When it comes to President Bush, you either love him or hate him - or so it seems, in this nation's highly charged political climate.
Americans may still feel under threat of terrorism, but for Bush, the political respite of 9/11 - the sky-high approval ratings born of strong support from voters of both parties - has ended.
By mid-September, Bush had matched President Reagan for the widest gap ever in job-approval rating between Republicans and Democrats, 86 percent vs. 16 percent, in the history of the Gallup poll. (Reagan hit the 70-point gap twice, late in 1984, as he ran for reelection.)
Bush's role as a polarizer continues where President Clinton left off. Clinton was, in his time, the most polarizing president to date, as was Reagan before him.
The first President Bush was less polarizing than the others, in part because he was more willing to go against party orthodoxy. He sometimes angered his own party and pleased the opposition, as with his decision to raise taxes after pledging that he would not.
And in that, there may be a lesson: Polarizers Reagan and Clinton both won reelection; the first President Bush did not. The additional lesson seems to be, keep your core voters happy and don't worry about compromising with the other party. On most issues, the current President Bush is doing just that.
"On the economy, tax cuts, the environment, issues that divide Democrats and Republicans, he's taken a hard-line Republican stance," says Gary Jacobson, a political scientist at the University of California at San Diego who has studied the partisan differences of presidential approval. One exception is education. But even the Iraq war is "turning into a partisan issue as well, which it wasn't initially," Professor Jacobson adds.
The Pew center's latest poll also shows a yawning gap in presidential approval, to the point where partisan views of the president are now "as strongly held as opinion of former President Clinton [was] at the height of the impeachment scandal," the center's report says.
As it did then, the return of intense partisanship at both the grass roots and elite levels bodes ill for Congress's ability to pass landmark legislation, such as a prescription drug law for seniors.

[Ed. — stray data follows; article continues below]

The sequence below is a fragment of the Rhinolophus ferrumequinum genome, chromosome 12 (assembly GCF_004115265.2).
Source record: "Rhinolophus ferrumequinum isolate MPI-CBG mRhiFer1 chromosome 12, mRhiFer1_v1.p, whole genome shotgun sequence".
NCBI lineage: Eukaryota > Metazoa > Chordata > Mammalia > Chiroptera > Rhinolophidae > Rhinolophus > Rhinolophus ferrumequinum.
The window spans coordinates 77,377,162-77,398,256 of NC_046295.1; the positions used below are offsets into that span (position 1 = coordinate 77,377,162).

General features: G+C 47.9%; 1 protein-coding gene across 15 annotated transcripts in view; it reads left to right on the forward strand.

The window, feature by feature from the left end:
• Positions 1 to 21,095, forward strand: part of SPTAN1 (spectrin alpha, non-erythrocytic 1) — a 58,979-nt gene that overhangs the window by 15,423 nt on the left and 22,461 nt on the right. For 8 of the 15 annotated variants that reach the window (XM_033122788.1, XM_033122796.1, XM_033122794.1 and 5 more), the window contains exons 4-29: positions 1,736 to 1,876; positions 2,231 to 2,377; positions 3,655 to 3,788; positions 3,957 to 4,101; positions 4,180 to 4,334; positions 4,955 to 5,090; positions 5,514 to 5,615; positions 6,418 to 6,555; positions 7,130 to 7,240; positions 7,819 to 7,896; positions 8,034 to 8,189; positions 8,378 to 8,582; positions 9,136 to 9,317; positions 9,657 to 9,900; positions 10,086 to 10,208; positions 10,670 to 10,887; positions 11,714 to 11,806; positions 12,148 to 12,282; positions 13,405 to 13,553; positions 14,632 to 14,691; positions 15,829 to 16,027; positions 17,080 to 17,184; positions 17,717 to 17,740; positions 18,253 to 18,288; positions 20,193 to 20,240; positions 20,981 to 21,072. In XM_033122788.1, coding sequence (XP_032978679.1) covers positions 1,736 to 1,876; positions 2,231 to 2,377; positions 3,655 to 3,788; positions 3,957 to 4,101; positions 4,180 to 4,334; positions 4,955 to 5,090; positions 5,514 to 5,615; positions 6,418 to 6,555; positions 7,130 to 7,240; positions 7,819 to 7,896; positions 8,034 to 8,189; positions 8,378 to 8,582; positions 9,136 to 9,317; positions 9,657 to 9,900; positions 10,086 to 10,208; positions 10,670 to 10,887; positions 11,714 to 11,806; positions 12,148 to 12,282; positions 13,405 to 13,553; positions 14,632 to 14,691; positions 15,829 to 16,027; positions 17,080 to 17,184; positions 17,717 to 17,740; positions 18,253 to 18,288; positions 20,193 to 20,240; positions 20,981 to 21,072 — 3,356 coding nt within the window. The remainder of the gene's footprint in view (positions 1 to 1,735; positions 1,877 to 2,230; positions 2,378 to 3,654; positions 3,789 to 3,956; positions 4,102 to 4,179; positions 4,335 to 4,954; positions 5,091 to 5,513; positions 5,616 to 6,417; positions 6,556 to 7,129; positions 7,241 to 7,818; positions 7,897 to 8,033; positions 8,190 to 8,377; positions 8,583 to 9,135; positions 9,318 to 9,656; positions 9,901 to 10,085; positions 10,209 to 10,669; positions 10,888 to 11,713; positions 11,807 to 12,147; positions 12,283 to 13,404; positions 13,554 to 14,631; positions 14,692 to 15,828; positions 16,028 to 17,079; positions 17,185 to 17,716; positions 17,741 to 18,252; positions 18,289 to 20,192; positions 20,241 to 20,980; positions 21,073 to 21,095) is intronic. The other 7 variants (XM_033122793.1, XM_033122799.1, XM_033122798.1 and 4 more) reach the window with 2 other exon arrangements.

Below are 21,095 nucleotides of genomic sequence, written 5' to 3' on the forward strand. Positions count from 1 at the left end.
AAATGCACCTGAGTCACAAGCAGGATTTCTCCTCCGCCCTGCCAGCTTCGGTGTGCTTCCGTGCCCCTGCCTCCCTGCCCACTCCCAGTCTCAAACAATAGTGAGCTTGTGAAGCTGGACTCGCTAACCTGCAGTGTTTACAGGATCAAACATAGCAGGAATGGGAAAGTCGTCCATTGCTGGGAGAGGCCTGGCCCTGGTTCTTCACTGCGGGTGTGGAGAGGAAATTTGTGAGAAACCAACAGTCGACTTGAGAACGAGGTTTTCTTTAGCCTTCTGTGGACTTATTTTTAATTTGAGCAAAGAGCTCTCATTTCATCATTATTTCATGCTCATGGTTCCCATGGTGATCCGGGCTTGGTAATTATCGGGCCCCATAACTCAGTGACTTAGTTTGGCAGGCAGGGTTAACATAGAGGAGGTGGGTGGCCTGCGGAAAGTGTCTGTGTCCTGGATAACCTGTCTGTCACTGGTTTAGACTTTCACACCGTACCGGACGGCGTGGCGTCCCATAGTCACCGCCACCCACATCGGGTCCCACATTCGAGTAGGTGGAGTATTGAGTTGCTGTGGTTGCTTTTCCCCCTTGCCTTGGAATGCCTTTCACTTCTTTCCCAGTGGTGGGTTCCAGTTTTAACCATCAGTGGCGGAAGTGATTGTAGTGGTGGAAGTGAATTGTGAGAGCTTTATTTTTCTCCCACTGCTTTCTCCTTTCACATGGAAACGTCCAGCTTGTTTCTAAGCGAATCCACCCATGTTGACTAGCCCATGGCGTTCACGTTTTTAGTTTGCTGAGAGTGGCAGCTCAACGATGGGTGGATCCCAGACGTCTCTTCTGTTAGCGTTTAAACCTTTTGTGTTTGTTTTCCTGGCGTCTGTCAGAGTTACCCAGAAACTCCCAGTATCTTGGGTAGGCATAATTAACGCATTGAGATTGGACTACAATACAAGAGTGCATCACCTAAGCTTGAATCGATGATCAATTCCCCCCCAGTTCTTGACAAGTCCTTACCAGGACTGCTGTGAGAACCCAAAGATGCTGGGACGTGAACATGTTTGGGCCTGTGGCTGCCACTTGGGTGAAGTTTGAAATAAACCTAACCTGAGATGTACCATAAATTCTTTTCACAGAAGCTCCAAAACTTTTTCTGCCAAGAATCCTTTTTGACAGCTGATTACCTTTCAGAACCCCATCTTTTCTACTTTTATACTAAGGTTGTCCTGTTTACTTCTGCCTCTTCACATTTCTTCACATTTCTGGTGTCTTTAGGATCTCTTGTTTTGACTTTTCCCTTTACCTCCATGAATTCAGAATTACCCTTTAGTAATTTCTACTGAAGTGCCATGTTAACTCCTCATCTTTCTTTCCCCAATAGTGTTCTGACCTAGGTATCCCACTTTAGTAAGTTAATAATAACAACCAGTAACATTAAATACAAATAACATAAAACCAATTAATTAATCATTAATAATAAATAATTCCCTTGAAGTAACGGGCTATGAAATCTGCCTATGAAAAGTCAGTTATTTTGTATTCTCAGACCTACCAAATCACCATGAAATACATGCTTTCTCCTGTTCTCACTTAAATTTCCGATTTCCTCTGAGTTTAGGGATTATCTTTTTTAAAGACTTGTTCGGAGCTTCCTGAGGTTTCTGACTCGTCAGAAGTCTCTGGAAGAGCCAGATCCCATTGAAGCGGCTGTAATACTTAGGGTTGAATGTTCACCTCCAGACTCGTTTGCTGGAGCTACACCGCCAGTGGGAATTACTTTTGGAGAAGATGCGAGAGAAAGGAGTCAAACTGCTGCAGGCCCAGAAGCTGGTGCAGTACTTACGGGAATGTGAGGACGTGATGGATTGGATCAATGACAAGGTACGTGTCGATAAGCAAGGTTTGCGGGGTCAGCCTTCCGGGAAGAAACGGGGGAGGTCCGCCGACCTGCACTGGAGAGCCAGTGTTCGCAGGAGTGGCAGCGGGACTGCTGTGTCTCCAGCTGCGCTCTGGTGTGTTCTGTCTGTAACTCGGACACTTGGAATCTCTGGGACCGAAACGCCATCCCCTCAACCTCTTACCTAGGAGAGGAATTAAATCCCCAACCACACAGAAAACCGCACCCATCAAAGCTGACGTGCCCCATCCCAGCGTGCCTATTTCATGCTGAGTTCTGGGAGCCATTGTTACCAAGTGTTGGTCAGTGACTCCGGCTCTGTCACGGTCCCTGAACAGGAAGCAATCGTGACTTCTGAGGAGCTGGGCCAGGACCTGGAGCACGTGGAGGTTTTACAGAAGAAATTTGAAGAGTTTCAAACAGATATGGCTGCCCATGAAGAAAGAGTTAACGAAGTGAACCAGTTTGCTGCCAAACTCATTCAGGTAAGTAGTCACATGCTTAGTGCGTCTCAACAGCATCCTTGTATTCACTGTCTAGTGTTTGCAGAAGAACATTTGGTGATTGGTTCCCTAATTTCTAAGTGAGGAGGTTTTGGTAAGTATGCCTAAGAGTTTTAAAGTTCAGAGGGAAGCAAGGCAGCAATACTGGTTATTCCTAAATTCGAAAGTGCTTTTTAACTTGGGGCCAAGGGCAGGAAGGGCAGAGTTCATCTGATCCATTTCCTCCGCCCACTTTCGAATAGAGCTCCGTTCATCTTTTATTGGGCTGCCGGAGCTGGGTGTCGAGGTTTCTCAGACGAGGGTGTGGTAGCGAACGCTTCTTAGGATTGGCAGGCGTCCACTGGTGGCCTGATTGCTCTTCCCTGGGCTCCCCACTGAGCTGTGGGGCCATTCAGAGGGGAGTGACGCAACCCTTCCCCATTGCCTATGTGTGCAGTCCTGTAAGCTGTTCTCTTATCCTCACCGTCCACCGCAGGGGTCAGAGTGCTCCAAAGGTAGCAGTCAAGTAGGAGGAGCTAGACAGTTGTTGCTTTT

Other factors play into the polarizing nature of the times, including the longtime growth in "safe" congressional seats, which allows members to play to constituents of their own party and no one else. The decline in contested House seats has reached the point where only about 10 percent of that chamber's 435 seats are "in play" at election time.
Democrats, of course, also come in for their share of blame for the polarizing tone of the times - both on Capitol Hill and in the presidential campaign. In the Senate recently, two of the older members - Ted Stevens (R) of Alaska and Robert Byrd (D) of West Virginia - went after each other over the war with a nastiness that was striking to observers of that traditionally collegial body. In the presidential race, the Democrats' sense that Bush is vulnerable has led many of the candidates to take their gloves off.
"You have a political civil war going on that will only intensify as we get closer to the election," says a senior Republican Senate aide. "You can see, on the Demo-cratic side, a lot of this is driven by the success of the Dean campaign, which broke through when he expressed raw emotional anger.... Candidates who don't show that anger haven't done as well."
Ever since Bush took office under the cloud of a disputed election, he has faced the venom of the Democrats' most partisan members, who believe his presidency is illegitimate. That, plus his conservative agenda, helps explain why the first three months of his presidency showed the greatest partisan gap in job approval of any president in modern history, says Jacobson, the professor at UCSD.
Clinton also took office under a bit of a cloud, as he won with substantially less than a majority of the vote. The "draft dodger" and "womanizer" labels made his election controversial. "He was elected, but Republicans didn't think him legitimate," says Jacobson. "They immediately organized to get him."
John White, a political scientist at Catholic University in Washington, sees a cultural dimension to the passionate dislike some Democrats feel toward Bush.
"Bush's persona really angers Democrats, who see him as high-handed and arrogant, especially on the Iraq war," says Professor White. "He's like the 1950s retro dad - he knows best, don't ask, don't worry, don't tell. This really angers the Democratic base. They don't have much in common with him, culturally."
If there was one moment from the 2002 campaign that will galvanize Democrats this time around, it was the reelection race of Sen. Max Cleland (D) of Georgia, a Vietnam vet who lost three limbs in the war. He seemed a shoo-in to keep his seat, until his opponent impugned his patriotism over establishment of the Department of Homeland Security and ran an ad connecting him to Osama bin Laden.
"Inevitably when Democrats talk about the election, they talk about Georgia and Cleland," says the Republican Senate aide.
Some political analysts suggest the 2004 race will be a "battle of the bases" - that each party will work to get its core supporters to the polls and won't reach for the middle at all. But with each party now seeming equally energized, and the electorate still split down the middle, the race for the center may be joined. Thus, the yearning of some Democrats for newly announced candidate Gen. Wesley Clark to catch fire with his centrist platform.
As for Bush, political analysts expect him, too, to reach out to the center. Watch for that, they say, during the Republican convention in September 2004, when the election is less than two months away.